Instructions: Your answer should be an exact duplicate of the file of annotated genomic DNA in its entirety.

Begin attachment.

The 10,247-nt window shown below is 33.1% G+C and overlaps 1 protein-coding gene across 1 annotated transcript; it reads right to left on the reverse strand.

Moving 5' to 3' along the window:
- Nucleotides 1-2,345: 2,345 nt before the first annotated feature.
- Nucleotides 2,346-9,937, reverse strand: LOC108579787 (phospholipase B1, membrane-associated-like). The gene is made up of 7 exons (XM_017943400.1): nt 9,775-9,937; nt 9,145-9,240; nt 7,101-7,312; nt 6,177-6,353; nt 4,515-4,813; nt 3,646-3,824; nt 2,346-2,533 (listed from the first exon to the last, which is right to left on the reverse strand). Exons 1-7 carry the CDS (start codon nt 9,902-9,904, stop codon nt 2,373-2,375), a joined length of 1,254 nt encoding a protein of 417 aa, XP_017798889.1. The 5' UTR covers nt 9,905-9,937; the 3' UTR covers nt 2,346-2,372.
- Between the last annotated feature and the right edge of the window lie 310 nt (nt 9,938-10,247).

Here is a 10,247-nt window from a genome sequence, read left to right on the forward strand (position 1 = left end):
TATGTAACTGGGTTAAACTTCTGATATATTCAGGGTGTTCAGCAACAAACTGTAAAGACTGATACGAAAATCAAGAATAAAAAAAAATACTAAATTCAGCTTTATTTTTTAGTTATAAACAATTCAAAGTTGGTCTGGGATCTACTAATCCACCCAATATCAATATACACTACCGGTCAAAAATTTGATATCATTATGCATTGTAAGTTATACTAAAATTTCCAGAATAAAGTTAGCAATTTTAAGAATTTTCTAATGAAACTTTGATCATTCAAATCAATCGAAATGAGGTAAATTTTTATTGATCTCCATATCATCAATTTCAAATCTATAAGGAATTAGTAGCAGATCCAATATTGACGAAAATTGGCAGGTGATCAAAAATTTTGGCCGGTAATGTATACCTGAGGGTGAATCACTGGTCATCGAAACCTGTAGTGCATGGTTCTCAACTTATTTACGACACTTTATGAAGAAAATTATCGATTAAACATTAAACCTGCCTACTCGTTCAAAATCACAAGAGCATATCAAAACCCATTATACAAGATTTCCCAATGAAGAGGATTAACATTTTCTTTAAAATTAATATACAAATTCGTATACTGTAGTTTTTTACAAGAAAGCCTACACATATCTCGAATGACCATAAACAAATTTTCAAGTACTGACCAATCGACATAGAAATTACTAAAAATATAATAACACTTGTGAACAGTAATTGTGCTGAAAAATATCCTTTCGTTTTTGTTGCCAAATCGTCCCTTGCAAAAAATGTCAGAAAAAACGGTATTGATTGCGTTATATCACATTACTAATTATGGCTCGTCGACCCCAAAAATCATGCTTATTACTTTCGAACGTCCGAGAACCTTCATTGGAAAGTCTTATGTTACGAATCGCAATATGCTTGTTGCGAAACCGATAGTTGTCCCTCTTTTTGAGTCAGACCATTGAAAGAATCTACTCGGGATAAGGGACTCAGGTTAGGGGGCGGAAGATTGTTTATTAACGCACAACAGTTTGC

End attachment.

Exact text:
The 10,247-nt window shown below is 33.1% G+C and overlaps 1 protein-coding gene across 1 annotated transcript; it reads right to left on the reverse strand.

Moving 5' to 3' along the window:
- Nucleotides 1-2,345: 2,345 nt before the first annotated feature.
- Nucleotides 2,346-9,937, reverse strand: LOC108579787 (phospholipase B1, membrane-associated-like). The gene is made up of 7 exons (XM_017943400.1): nt 9,775-9,937; nt 9,145-9,240; nt 7,101-7,312; nt 6,177-6,353; nt 4,515-4,813; nt 3,646-3,824; nt 2,346-2,533 (listed from the first exon to the last, which is right to left on the reverse strand). Exons 1-7 carry the CDS (start codon nt 9,902-9,904, stop codon nt 2,373-2,375), a joined length of 1,254 nt encoding a protein of 417 aa, XP_017798889.1. The 5' UTR covers nt 9,905-9,937; the 3' UTR covers nt 2,346-2,372.
- Between the last annotated feature and the right edge of the window lie 310 nt (nt 9,938-10,247).

Here is a 10,247-nt window from a genome sequence, read left to right on the forward strand (position 1 = left end):
TATGTAACTGGGTTAAACTTCTGATATATTCAGGGTGTTCAGCAACAAACTGTAAAGACTGATACGAAAATCAAGAATAAAAAAAAATACTAAATTCAGCTTTATTTTTTAGTTATAAACAATTCAAAGTTGGTCTGGGATCTACTAATCCACCCAATATCAATATACACTACCGGTCAAAAATTTGATATCATTATGCATTGTAAGTTATACTAAAATTTCCAGAATAAAGTTAGCAATTTTAAGAATTTTCTAATGAAACTTTGATCATTCAAATCAATCGAAATGAGGTAAATTTTTATTGATCTCCATATCATCAATTTCAAATCTATAAGGAATTAGTAGCAGATCCAATATTGACGAAAATTGGCAGGTGATCAAAAATTTTGGCCGGTAATGTATACCTGAGGGTGAATCACTGGTCATCGAAACCTGTAGTGCATGGTTCTCAACTTATTTACGACACTTTATGAAGAAAATTATCGATTAAACATTAAACCTGCCTACTCGTTCAAAATCACAAGAGCATATCAAAACCCATTATACAAGATTTCCCAATGAAGAGGATTAACATTTTCTTTAAAATTAATATACAAATTCGTATACTGTAGTTTTTTACAAGAAAGCCTACACATATCTCGAATGACCATAAACAAATTTTCAAGTACTGACCAATCGACATAGAAATTACTAAAAATATAATAACACTTGTGAACAGTAATTGTGCTGAAAAATATCCTTTCGTTTTTGTTGCCAAATCGTCCCTTGCAAAAAATGTCAGAAAAAACGGTATTGATTGCGTTATATCACATTACTAATTATGGCTCGTCGACCCCAAAAATCATGCTTATTACTTTCGAACGTCCGAGAACCTTCATTGGAAAGTCTTATGTTACGAATCGCAATATGCTTGTTGCGAAACCGATAGTTGTCCCTCTTTTTGAGTCAGACCATTGAAAGAATCTACTCGGGATAAGGGACTCAGGTTAGGGGGCGGAAGATTGTTTATTAACGCACAACAGTTTGC